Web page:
Nursing home workers form a Covid transmission network – leading macroeconomic influencers

16 December 2020 (Last Updated December 16th, 2020 07:55)

Nursing homes accounted for 40% of the US Covid-related mortalities towards the end of August, highlighting the urgent need to cut SARS-CoV-2 transmission routes in these facilities.

Nursing home workers form a Covid transmission network – leading macroeconomic influencers
Around 180,000 people in residential homes will have their medicines reviewed under the scheme. Credit: Flikr/Care Quality Commission

Nursing homes accounted for 40% of the US Covid-related mortalities towards the end of August, highlighting the urgent need to cut SARS-CoV-2 transmission routes in these facilities. Direct connections between nursing homes bridges other clusters of homes, potentially importing or exporting SARS-CoV-2 infection across different subnetworks.

Frolian Ederer

Frolian Ederer, an economist, re-tweeted on how nursing home workers shifting across facilities were forming a Covid transmission network according to the Proceedings of the National Academy of Sciences (PNAS) of the United States of America, a scientific journal.

Experts suggest that even in non-pandemic times, understaffing at long-term care facilities and nursing homes leads to poor services and regulatory violations. As a result, care facilities rely on staffing agencies to employ nurses and nurse aides on an on-call basis. This, as a result, leads to some of the cross movement of workers between facilities, the paper noted.

Researchers found that a major challenge of nursing homes was that every connection was a possible link to other connections and to the SARS-CoV2 transmission. For instance, the Alabama subnetwork reported eight Covid cases among its residents and 30 confirmed or suspected coronavirus cases among its staff.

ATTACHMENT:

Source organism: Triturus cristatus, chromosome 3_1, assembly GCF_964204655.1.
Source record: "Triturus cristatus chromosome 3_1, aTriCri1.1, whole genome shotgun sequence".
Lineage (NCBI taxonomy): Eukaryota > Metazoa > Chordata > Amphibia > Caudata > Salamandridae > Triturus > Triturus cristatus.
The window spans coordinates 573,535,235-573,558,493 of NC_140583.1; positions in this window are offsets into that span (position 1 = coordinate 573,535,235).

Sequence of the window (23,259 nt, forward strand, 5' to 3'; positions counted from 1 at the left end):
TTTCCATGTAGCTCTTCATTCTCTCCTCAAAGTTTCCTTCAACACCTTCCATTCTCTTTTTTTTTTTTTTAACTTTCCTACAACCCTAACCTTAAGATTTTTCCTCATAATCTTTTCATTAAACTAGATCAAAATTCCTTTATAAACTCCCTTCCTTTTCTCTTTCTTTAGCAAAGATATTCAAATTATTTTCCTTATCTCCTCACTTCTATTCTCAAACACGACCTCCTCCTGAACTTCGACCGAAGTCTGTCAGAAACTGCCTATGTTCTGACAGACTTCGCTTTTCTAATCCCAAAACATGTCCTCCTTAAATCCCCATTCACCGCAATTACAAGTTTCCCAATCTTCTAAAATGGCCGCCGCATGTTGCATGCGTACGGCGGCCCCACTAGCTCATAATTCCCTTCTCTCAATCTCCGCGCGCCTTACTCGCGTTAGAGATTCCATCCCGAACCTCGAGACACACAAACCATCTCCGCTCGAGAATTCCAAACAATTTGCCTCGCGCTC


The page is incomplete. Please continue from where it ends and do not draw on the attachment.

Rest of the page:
This facility is directly connected to another nursing home in Alabama, which reported 68 residents and 48 staff members to have contracted the Covid-19 infection. Again, both of these facilities are connected to other nursing homes.

Konstantina Beleli

Konstantina Beleli, an economist and journalist, re-tweeted a CNBC article on how the Covid relief bill will cushion 19 million Americans against unemployment. The Bipartisan Covid-19 Emergency Relief Act of 2020 will provide extra benefits to the long-term unemployed, and to some self-employed and gig workers, the article detailed.

According to lawmakers and unemployment experts, these are temporary measures and more support maybe needed in the near future. The Covid relief bill, if passed, will be the first after the CARES Act in March, and is expected to extend expiring aid programmes and increase the weekly benefits by $300.

In another significant move, the bill allows states to waive off the requirement that self-employed, gig workers, contractors, and freelancers repay the benefits in certain situations, the article noted. The bill will also amend rules pertaining to workers who lost their jobs during the start of the pandemic and protect them against losing their benefits after an year.

Peter Orszag

Peter Orszag, the CEO of Financial Advisory at Lazard and columnist, re-tweeted about approximately 300,000 people having died in the US because of the Covid-19 disease. He further adds that an additional 40,000 have died due to other complications and health care faulters. As hospitals turn their entire attention towards Covid-19 patients, their non-Covid utilisation rates have dropped swiftly.

Orszag also questions if that much healthcare utilisation just disappears without it harming health outcomes. He also adds that one theory did suggest that this could happen, as there are lots of inefficiencies in healthcare; therefore, it is possible to reduce spending without harming outcomes. However, it was not clear what kinds of spending to avert outside of Covid or the kinds to cut back on to eliminate harm.

In his views, Covid is hurting people in more ways than one, and therefore, a fiscal relief is important to support healthcare needs of low-income Americans and higher education in the long run.

Looking past the health crisis, he states that 2021 could be a strong economic year because of the built-up savings or the demand among US households. In addition, the arrival and distribution of vaccines could boost economic activities, thereby adding trillions to the economy.